“A mother dials 0800 711 711 and after dialing she’ll receive a voice prompt message on what’s wrong with the child. And she has to follow the prompts and the system will pick the symptoms. The system is designed on common disease symptoms of children under 5,” he explained.

This has been made possible through the training of health workers who visit the communities to teach the caregivers how to utilize the system. One of them is Charlotte, a community nurse.

"We've been taking the mothers through the procedures. And it's been a worthwhile experience," she observed.

Charlotte has been teaching the mothers how to use their mobile phones to access healthcare. Photo: Kwasi Debrah

Women empowerment

Mansa, a mother of 3, knows as soon as any of her children become sluggish, it's time to visit a health facility.

“My kids like playing a lot. If I notice they’re quiet and feverish, I know they’re not well,” she said.

However, she wasn’t able to take the children to the hospital all by herself; she had to seek her husband’s consent before seeking healthcare. Now, after using the system for a while, she’s overcome that.

“Even if my husband isn’t around, I simply call in and I can even take them to the hospital, if need be,” she said.

Mansa is happy she can single-handedly seek healthcare for her children. Photo: Kwasi Debrah

Data availability

Data unavailability in sub-Saharan Africa has affected many health outcomes. But Mobchild is tipped to improve the situation.

One of the investigators on the project, Dr. Aliyu Mohammed noted that Mobchild has addressed the issue of data unavailability on under-5 mortality in the Ashanti region of Ghana.

He revealed since the rollout of the project in 2019, a total of 2,045 calls were recorded by the system as at 2021. Of the registered calls, there was an overall uptake of 66%.

Again, out of the total calls made to the system, over 1400 were unregistered-without prior registration by the system but managed to make calls for help.

“Mobchild was conceptualized to among other things make data available to the district health management team,” he said.

All caregivers accessed the system for health advice regarding what to do with their sick children.

A community health nurse at Akutuase CHPS compound, Rose, notes the system has been very crucial in healthcare planning.

“It help has really helped us to plan especially when we’re going for drugs. You get to the under-5 cases and by doing so, we get to the drugs we need to have and how to educate them during the normal routine home visits,” she said.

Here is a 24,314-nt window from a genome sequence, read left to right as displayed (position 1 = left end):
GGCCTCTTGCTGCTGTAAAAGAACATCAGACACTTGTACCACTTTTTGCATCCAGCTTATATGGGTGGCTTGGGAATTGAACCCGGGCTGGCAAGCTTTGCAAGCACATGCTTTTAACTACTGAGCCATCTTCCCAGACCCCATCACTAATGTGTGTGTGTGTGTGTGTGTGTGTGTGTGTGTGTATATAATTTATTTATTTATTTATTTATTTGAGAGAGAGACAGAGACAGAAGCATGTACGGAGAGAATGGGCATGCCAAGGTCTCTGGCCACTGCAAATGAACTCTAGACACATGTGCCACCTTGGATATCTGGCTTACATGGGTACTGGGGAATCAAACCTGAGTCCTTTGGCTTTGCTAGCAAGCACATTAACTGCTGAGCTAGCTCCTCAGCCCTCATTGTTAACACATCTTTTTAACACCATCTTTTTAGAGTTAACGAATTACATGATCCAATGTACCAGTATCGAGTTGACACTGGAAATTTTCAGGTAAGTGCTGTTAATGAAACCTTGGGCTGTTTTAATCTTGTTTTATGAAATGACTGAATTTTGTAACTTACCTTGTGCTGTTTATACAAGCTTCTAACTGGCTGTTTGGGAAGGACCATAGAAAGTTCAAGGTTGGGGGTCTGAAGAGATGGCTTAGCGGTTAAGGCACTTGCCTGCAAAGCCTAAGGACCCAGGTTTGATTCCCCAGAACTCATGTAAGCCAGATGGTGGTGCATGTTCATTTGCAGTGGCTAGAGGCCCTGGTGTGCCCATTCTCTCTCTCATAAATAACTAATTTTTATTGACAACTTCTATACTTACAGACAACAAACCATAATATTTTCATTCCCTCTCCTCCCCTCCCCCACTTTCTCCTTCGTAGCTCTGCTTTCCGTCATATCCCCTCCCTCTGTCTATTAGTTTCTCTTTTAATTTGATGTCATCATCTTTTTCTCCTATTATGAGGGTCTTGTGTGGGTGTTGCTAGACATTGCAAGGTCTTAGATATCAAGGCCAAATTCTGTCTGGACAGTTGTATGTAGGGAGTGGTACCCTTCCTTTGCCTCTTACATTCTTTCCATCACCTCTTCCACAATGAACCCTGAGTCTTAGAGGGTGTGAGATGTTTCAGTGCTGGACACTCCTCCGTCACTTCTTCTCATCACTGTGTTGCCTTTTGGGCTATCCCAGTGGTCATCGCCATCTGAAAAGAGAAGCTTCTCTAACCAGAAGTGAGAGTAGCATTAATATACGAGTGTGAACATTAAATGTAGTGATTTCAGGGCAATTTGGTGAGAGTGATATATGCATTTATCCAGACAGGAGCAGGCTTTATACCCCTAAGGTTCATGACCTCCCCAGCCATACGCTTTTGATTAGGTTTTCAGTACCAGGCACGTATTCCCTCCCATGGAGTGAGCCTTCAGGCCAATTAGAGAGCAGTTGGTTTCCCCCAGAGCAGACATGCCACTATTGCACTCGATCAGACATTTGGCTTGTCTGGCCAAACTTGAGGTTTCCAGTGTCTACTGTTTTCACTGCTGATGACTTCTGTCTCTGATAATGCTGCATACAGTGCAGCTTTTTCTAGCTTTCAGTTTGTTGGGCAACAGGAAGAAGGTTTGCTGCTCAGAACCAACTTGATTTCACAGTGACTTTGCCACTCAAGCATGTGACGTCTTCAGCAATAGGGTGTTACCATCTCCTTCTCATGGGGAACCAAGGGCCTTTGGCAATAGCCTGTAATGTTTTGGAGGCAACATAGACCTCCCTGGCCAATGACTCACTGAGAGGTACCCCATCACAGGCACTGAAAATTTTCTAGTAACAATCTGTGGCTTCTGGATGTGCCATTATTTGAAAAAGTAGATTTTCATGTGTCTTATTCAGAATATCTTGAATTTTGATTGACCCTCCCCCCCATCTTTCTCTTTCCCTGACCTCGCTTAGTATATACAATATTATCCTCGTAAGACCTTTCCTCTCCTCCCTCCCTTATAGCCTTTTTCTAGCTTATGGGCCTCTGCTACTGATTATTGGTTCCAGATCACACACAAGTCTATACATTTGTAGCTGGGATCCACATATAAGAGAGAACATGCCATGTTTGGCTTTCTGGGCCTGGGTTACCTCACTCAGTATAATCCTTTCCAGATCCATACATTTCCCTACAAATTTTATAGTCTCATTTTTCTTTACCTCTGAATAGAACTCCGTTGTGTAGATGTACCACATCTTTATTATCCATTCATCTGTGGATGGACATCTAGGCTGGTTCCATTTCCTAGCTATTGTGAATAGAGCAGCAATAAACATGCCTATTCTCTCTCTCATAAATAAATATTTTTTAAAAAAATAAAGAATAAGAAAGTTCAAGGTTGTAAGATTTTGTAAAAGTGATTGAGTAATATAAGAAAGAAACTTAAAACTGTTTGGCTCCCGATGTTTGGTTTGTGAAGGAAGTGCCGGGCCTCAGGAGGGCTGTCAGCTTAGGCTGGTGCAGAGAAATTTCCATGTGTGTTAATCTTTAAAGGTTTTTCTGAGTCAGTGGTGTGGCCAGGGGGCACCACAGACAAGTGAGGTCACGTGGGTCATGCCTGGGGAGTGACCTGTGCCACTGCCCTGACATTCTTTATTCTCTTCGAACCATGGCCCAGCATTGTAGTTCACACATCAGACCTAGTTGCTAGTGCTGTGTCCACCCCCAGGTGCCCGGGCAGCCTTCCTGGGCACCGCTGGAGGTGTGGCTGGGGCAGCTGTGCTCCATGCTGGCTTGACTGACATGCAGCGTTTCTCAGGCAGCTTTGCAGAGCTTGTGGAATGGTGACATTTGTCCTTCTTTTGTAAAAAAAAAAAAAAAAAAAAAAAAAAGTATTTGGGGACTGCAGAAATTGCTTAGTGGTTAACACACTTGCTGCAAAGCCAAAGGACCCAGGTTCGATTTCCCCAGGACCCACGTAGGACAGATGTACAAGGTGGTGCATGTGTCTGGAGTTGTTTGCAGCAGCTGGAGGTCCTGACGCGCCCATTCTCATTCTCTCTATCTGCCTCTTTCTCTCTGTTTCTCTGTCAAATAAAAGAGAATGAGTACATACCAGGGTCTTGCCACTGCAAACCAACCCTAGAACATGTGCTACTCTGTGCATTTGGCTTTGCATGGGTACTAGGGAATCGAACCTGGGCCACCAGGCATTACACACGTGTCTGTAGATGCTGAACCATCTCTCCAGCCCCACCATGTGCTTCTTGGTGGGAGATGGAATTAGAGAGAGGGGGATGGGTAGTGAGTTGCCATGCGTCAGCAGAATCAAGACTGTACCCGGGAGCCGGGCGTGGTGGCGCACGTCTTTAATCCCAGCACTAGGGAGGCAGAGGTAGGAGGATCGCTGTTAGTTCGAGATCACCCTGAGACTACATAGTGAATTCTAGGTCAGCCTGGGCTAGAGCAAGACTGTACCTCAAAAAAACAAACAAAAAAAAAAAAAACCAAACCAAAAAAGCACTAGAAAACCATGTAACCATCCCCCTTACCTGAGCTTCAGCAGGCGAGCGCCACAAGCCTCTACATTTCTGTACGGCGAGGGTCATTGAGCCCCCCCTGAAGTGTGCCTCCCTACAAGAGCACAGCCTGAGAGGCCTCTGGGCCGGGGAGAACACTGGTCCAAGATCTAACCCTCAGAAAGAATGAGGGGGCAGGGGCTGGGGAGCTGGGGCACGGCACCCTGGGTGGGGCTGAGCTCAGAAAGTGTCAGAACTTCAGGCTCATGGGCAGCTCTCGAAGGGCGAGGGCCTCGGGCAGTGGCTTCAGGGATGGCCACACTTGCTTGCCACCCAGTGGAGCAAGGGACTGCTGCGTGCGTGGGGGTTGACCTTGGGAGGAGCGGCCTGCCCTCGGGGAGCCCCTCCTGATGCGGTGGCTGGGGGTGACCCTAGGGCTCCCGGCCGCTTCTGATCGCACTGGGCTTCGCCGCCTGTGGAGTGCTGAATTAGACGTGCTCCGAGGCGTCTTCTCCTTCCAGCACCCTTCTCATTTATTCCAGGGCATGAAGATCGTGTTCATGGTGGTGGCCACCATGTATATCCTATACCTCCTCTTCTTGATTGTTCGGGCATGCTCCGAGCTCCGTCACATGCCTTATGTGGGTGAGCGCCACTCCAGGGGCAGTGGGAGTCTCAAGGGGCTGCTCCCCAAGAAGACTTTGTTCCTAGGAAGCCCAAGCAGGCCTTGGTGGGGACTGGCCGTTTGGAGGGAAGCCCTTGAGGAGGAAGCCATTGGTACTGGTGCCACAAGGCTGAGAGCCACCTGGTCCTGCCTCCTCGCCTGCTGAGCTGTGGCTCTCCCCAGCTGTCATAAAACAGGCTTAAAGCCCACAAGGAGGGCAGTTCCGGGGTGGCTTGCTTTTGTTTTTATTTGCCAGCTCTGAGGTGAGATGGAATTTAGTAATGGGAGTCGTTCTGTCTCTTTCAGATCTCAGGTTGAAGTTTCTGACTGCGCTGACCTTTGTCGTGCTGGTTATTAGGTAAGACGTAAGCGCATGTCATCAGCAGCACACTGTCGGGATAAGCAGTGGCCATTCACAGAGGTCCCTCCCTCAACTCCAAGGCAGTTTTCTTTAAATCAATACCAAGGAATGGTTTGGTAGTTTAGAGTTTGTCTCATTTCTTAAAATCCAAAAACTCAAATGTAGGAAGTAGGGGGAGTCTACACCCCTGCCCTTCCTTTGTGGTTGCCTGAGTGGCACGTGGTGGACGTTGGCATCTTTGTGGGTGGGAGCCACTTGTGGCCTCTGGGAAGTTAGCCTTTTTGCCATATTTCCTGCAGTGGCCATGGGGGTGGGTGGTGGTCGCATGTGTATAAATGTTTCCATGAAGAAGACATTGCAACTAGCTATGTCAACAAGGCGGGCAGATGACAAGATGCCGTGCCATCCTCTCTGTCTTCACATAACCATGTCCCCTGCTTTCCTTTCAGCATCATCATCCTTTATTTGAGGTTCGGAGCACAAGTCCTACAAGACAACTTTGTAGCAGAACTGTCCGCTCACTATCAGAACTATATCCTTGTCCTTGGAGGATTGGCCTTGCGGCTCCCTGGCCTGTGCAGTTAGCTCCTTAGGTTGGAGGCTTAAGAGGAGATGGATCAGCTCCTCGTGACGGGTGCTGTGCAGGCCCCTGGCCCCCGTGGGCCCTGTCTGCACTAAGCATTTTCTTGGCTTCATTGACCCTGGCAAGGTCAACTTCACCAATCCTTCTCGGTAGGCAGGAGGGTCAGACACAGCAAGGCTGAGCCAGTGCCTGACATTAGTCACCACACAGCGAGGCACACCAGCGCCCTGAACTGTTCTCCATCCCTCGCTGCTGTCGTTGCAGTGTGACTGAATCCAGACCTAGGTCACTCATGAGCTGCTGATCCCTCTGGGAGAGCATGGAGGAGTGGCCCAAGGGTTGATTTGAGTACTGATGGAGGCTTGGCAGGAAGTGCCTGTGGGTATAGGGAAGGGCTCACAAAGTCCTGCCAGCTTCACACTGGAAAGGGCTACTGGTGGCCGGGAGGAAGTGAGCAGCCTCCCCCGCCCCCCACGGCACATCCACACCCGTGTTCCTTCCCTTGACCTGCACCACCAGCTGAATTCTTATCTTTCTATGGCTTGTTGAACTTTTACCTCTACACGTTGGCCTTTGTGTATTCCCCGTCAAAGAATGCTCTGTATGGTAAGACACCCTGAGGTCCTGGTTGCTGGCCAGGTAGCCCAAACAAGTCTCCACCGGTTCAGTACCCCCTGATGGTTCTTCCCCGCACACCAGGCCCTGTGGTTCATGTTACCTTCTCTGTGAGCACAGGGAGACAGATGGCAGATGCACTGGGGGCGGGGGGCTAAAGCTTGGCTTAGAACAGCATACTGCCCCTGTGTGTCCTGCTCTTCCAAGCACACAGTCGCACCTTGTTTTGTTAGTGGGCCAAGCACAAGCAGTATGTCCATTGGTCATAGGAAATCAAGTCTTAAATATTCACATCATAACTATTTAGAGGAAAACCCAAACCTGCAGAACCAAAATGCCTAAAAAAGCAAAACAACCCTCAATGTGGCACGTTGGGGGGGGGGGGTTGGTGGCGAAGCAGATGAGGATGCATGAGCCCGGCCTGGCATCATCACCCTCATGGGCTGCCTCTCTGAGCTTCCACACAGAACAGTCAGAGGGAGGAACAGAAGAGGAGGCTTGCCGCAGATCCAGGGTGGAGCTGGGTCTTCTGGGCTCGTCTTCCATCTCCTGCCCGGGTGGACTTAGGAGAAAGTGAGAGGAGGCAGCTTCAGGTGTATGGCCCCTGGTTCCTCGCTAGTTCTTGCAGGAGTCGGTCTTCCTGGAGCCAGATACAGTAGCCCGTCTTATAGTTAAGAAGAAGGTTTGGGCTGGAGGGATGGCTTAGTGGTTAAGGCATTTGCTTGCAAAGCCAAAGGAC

District health director of Asante Akim North, Roland Mia revealed his outfit has been employing the platform to seek support.

“We have even used that as a yardstick to write proposals for support. It has been very useful,” he said.

Roland is happy with how Mobchild has helped the directorate seek support. Photo: Kwasi Debrah

Going forward

With preventive health at the heart of the system, Dr. Princess Ruhuma Acheampong who was a PhD student on the project said, they have introduced health education prompts twice a week on health care seeking and nutrition.

“They are educated twice every week on how they can identify danger signs in their children and another on nutrition,” she said

Kwame, a teacher who attests to the system's benefits, is however appealing for free distribution of mobile phones to caregivers who can’t afford it.
“I’ve been telling my friends of the benefits, I’ve gotten out of the Mobchild. I’ve been urging them to use the platform,” he said.

“Some of the people can’t afford mobile phones and that can hinder their access to this system,” he added.

Kwame wants mobile phones distributed among the less-privileged to maximize the gains. Photo: Kwasi Debrah

Ghana is still struggling to meet the SDG target. Hopefully, the Mobchild system which allows parents to seek and receive diagnosis and treatment of their sick children in the comfort of their homes would take Ghana there. That would mean a concerted effort by the government and other stakeholders to upscale it nationwide.

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DISCLAIMER: The Views, Comments, Opinions, Contributions and Statements made by Readers and Contributors on this platform do not necessarily represent the views or policy of Multimedia Group Limited.